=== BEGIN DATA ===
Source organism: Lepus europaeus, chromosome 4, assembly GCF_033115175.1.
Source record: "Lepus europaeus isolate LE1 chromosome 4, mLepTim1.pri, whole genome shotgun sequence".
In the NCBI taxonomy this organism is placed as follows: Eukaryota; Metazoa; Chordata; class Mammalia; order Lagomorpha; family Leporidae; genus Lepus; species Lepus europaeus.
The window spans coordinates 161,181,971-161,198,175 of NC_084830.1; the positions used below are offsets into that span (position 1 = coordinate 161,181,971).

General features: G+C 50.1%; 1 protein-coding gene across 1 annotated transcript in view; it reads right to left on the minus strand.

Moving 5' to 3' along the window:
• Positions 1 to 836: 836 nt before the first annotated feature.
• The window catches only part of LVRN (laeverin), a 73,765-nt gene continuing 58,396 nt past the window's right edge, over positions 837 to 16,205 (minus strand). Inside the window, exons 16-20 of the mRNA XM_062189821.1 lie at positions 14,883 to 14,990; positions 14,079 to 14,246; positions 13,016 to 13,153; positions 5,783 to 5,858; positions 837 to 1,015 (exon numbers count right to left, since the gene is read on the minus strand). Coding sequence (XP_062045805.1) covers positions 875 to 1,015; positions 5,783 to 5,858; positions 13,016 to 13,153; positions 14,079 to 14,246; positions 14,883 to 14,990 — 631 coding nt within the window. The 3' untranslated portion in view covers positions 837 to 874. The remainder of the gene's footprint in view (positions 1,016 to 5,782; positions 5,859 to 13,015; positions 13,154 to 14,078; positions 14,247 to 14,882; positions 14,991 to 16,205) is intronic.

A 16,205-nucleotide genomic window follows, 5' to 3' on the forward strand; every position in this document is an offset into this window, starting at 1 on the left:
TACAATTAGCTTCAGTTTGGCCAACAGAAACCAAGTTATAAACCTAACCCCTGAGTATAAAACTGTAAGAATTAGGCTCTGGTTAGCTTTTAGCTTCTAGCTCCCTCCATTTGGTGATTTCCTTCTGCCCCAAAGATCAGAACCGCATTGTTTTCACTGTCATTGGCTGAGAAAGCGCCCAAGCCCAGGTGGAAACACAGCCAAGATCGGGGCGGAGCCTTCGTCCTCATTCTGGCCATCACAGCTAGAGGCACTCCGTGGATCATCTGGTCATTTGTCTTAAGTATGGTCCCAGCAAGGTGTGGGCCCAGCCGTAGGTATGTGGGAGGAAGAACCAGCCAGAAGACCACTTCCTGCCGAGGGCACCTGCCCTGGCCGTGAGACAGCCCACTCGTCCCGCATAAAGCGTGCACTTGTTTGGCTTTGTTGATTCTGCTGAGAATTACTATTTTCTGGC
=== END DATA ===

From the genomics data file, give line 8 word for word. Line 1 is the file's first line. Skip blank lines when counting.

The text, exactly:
• The window catches only part of LVRN (laeverin), a 73,765-nt gene continuing 58,396 nt past the window's right edge, over positions 837 to 16,205 (minus strand). Inside the window, exons 16-20 of the mRNA XM_062189821.1 lie at positions 14,883 to 14,990; positions 14,079 to 14,246; positions 13,016 to 13,153; positions 5,783 to 5,858; positions 837 to 1,015 (exon numbers count right to left, since the gene is read on the minus strand). Coding sequence (XP_062045805.1) covers positions 875 to 1,015; positions 5,783 to 5,858; positions 13,016 to 13,153; positions 14,079 to 14,246; positions 14,883 to 14,990 — 631 coding nt within the window. The 3' untranslated portion in view covers positions 837 to 874. The remainder of the gene's footprint in view (positions 1,016 to 5,782; positions 5,859 to 13,015; positions 13,154 to 14,078; positions 14,247 to 14,882; positions 14,991 to 16,205) is intronic.